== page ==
Megascans Graffiti Decals
Sourcing these Custom Graffiti Decals was quite enjoyable, here I was able to fly around on Google Maps and scout some graffiti art and tags found in the local areas. These would be the main art that I'd like to be visible in the scene. The rest would be purely for noise and overall tags to fill in the gaps.
I also incorporated custom graffiti decals into the scene, gathering additional assets from the library that helped unify the composition and add a touch of style to specific areas. To maintain a unique blend, I intentionally avoided using commonly used Megascans assets and instead mixed them with the existing assets I had, creating a harmonious balance. This made the scene pop with colors, showing not only street culture but also a sense of presence within the environment.
The Foreground and Background
Once I was happy with the set dressing for the environment, I started to inspect the silhouette and see how the information was holding up.
Then, I started to focus on the lighting and atmosphere of the scene to give it somewhat of a default vault to start off with. Once the silhouette looked pretty good in the ballpark, I jumped back into the project and continued the rest of my set dressing.
For foreground and background, I utilized The Favelas from KitBash, as they were well-suited for the environment. As for the more distant background, I used simpler assets to create a sense of depth and perspective.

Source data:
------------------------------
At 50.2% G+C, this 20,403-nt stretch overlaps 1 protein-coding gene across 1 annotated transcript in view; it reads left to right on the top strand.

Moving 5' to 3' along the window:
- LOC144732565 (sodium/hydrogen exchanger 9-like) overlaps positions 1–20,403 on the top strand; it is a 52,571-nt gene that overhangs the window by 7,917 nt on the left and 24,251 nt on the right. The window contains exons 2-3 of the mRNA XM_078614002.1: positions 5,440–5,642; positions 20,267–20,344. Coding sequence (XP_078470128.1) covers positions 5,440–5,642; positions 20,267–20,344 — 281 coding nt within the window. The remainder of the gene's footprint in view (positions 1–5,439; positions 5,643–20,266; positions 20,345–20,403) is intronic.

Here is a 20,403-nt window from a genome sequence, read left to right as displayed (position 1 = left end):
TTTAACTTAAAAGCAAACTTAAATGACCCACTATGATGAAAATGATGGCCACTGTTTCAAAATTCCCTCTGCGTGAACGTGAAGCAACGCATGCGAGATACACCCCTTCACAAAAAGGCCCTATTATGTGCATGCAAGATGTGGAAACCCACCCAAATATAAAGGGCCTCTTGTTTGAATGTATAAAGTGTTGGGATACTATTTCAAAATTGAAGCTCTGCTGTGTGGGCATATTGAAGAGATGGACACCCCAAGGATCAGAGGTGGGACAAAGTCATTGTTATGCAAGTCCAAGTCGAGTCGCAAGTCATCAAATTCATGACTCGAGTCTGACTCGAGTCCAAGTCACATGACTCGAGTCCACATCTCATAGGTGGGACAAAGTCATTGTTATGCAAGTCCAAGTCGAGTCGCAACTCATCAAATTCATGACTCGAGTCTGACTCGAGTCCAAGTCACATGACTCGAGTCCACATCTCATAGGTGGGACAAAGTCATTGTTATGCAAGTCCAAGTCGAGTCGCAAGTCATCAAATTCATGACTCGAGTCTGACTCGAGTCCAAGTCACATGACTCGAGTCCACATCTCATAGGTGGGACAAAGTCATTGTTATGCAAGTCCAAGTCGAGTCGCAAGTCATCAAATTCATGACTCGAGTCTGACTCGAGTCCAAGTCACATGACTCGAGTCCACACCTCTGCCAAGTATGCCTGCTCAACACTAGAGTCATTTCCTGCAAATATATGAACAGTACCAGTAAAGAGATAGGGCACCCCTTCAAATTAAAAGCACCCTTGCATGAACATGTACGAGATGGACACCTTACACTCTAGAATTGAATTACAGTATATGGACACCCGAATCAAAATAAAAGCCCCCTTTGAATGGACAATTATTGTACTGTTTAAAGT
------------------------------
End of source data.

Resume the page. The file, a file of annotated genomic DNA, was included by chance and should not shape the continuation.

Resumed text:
The Composition and Lighting
For lighting, I used Directional Light with some custom adjustments using the Good Sky 2 blueprint, which can be found on the Unreal Engine Marketplace. I recommend it to you if you're looking for flexibility with your sky.
Once I was happy with my adjustment using the plugin for the sky hemisphere, I did my lighting pass with shadows to see what would look best in terms of interest. This way I could tell a story by using only shadows.
The Last Touches
To add the final touches and enhance the overall atmosphere, a post-volume fog effect was implemented. Also, a dust particle system was created to provide an additional layer of realism. Adjustments were made to the atmosphere to create a sense of depth, making the background appear more convincing.
Here you can see the final render:
Calvin Cropley, Environment/Prop Artist